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Kentucky’s beef industry shows continued strength
While high prices often result in an expansion in the cattle herds, little change in the overall herd size is expected in the coming year, said Lee Meyer, agricultural economist with the University of Kentucky College of Agriculture.
Meyer said while many economists are predicting an increase in production next year, he is not. Because of drought conditions in the west in 2006 and in this area in 2007, there have been some reductions in herds. Kentucky is the largest cow-calf state east of the Mississippi River.
“I think what we are looking at is some rebuilding of herds,” he said. “This will take some of the heifers out of the meat chain and put them into the cow chain. That’s going to pull production back a little bit and give us a pretty good upcoming year.”
Nationally, prices for feeder calves moderated somewhat because feedlots were dealing with high feed costs. But as corn prices leveled, the price of slaughter cattle increased along with the price for feeder cattle. Feedlots are Kentucky’s primary market.
Prices have also fluctuated in Kentucky in the past year, because farmers sold calves earlier and at lighter weights as pastures dried up. From June through October, sales were up between 45 and 50 percent. This hurt midsummer prices in the state, but those prices have rebounded as the year ends and are actually higher than a year ago, he said.
Those early sales will mean 2007 cattle revenue for Kentucky will likely be up substantially, Meyer said.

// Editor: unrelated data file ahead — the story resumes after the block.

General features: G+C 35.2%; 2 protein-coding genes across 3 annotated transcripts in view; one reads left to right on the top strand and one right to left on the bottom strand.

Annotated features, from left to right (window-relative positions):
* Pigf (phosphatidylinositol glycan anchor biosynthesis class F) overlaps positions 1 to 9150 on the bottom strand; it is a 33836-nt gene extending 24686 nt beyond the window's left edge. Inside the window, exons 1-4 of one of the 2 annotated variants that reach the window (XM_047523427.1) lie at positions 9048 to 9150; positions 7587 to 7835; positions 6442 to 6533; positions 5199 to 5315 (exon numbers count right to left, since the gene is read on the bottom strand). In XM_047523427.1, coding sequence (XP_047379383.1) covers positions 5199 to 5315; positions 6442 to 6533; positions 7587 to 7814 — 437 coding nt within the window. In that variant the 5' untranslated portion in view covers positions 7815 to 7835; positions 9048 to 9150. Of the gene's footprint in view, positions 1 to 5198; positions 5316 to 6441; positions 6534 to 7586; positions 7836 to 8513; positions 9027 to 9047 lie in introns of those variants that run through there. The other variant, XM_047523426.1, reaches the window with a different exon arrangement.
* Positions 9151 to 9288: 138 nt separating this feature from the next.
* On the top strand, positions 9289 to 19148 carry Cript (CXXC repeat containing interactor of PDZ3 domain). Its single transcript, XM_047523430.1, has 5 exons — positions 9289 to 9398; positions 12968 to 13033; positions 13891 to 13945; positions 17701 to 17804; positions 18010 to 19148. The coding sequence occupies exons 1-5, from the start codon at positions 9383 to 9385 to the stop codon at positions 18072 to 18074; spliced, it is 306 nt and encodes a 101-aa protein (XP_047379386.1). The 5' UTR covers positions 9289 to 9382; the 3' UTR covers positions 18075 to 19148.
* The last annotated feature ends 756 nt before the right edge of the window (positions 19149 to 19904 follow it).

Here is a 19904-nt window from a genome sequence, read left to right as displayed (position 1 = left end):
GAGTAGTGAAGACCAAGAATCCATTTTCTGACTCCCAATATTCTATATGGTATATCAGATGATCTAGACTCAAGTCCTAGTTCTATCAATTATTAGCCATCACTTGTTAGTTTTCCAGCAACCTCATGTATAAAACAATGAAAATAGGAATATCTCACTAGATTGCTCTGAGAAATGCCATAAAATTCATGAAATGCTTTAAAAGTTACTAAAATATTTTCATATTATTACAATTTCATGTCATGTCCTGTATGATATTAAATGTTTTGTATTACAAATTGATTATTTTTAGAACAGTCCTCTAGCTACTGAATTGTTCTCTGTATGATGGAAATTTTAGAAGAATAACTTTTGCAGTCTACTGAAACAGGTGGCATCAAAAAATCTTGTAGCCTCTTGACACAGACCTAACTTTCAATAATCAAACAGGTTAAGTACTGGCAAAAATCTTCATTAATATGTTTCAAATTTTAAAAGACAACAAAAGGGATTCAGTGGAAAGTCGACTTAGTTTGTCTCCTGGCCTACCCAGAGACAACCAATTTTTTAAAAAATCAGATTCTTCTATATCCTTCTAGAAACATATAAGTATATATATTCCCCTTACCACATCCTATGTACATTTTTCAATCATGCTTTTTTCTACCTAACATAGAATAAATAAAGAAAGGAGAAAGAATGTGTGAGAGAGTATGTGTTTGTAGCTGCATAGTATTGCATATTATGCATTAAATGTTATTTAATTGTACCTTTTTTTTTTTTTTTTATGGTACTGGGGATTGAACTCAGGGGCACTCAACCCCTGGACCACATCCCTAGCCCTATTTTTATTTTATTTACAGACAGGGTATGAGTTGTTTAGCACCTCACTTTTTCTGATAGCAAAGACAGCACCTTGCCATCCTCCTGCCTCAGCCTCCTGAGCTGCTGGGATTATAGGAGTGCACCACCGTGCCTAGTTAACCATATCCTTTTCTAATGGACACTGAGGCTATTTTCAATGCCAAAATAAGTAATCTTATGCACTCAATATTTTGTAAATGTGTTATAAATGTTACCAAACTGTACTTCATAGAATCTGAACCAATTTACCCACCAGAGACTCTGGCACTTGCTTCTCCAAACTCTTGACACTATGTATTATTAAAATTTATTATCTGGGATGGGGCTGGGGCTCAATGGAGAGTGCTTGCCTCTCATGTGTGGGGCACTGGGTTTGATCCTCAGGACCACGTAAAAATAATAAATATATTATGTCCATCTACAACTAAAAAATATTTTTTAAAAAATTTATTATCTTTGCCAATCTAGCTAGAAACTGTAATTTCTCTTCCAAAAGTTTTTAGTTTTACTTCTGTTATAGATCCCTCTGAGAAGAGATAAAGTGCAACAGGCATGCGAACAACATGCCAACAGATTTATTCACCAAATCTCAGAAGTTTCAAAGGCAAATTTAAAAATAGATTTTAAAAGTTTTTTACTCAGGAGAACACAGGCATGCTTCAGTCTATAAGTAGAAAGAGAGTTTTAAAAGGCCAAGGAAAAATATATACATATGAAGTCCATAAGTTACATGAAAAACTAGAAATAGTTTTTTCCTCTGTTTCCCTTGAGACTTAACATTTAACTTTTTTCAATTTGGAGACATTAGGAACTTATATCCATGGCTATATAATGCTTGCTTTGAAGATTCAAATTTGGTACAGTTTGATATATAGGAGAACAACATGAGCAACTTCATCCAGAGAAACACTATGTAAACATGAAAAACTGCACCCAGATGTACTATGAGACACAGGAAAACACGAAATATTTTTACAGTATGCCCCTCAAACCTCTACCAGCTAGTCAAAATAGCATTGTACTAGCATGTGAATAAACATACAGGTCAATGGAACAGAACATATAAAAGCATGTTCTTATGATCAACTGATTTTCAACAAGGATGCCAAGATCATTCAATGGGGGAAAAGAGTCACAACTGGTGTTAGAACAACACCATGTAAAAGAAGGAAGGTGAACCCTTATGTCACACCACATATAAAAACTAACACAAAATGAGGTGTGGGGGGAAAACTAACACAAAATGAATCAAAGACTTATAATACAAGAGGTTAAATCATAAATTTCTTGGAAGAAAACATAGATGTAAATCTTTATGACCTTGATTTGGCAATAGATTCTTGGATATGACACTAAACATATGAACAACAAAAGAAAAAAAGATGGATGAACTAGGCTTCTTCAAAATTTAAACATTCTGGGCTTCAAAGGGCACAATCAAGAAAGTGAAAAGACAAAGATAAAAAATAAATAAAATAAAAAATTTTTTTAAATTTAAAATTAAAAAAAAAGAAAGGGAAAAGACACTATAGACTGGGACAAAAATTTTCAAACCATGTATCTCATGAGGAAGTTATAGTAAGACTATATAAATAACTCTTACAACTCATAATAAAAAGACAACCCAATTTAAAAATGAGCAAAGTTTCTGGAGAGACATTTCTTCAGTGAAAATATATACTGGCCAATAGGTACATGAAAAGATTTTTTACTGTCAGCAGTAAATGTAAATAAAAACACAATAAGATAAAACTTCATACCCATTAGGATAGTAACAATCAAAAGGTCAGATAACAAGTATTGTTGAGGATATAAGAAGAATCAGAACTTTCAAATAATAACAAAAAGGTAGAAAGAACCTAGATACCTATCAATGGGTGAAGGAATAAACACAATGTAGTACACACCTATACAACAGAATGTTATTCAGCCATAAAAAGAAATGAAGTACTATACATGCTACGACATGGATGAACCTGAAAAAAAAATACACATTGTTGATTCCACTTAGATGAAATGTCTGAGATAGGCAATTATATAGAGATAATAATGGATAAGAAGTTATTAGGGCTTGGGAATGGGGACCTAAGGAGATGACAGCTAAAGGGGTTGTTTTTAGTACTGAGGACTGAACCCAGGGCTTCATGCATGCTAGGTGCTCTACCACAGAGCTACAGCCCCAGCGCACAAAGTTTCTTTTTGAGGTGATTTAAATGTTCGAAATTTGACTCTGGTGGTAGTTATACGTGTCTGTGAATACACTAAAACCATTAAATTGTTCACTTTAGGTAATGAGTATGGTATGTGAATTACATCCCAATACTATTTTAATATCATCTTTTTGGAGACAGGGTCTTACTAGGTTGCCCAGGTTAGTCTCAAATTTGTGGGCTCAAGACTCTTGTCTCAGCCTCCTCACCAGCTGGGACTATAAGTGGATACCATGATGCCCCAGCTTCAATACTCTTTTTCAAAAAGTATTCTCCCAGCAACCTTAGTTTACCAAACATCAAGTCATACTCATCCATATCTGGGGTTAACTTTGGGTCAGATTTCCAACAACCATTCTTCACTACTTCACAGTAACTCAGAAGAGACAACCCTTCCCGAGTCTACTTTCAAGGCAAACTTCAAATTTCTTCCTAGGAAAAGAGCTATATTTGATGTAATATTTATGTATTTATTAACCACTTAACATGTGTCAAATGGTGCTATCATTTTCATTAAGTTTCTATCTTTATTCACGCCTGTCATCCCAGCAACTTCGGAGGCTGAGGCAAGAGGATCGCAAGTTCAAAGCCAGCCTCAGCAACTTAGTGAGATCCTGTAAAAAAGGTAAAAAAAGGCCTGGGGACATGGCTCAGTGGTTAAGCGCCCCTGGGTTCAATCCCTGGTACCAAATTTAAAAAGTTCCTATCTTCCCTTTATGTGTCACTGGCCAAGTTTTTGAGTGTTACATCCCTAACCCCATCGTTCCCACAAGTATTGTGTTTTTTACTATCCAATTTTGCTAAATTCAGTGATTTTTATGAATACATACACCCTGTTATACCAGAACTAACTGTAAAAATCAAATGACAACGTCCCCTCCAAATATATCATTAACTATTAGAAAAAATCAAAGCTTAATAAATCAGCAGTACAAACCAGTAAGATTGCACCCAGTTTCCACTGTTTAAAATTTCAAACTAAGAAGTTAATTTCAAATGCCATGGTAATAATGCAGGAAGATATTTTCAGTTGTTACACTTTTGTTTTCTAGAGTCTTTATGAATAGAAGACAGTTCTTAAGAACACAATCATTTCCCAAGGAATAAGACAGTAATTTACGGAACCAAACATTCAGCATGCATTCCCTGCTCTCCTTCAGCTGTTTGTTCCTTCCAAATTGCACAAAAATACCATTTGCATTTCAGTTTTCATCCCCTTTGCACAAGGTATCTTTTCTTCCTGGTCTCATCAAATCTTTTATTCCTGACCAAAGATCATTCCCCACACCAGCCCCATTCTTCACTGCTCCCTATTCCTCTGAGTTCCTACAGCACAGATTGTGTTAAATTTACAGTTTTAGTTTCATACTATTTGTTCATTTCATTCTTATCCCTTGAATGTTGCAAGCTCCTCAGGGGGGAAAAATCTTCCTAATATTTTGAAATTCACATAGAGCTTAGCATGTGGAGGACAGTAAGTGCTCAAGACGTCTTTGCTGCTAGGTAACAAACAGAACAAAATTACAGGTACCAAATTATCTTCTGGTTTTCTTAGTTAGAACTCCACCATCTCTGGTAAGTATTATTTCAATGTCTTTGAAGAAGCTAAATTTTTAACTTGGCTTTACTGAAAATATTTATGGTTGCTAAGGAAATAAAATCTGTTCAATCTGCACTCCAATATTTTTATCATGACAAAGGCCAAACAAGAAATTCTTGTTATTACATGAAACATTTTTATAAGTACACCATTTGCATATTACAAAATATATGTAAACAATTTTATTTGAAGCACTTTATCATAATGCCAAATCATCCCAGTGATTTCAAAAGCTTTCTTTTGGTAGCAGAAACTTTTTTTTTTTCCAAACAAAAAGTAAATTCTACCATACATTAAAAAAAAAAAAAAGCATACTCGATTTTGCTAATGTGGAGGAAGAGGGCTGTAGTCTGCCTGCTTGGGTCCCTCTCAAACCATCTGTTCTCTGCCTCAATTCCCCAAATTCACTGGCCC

“We pushed a bunch of cattle to market that would have gone to market next year and we’ll probably have higher revenues this year with the pretty good prices we had,” he said. “But we are going to pay the penalty for that next year in terms of a drop in cattle revenues.”
Next year, demand for feeder calves and slaughter cattle will be strong, he said. Feed costs, although they are high, look to be relatively steady and that should help maintain strong prices. He expects prices to be similar to this year.
Meyer said it will take a couple of years for cattle numbers to build up enough to push prices down.
“I’d be very optimistic in the long run if it wasn’t for the feed situation,” he said. “With the ethanol demand for feed and the export demand for feed, feed remains a wildcard. A bad spring planting season or drought in the major crop production areas during the growing season could really push those prices up a lot. The result would be a major negative impact because if those feed costs go up, feeder cattle prices go down correspondingly. That’s the negative wildcard facing the feeder cattle industry, but other than that, the situation looks pretty good.”
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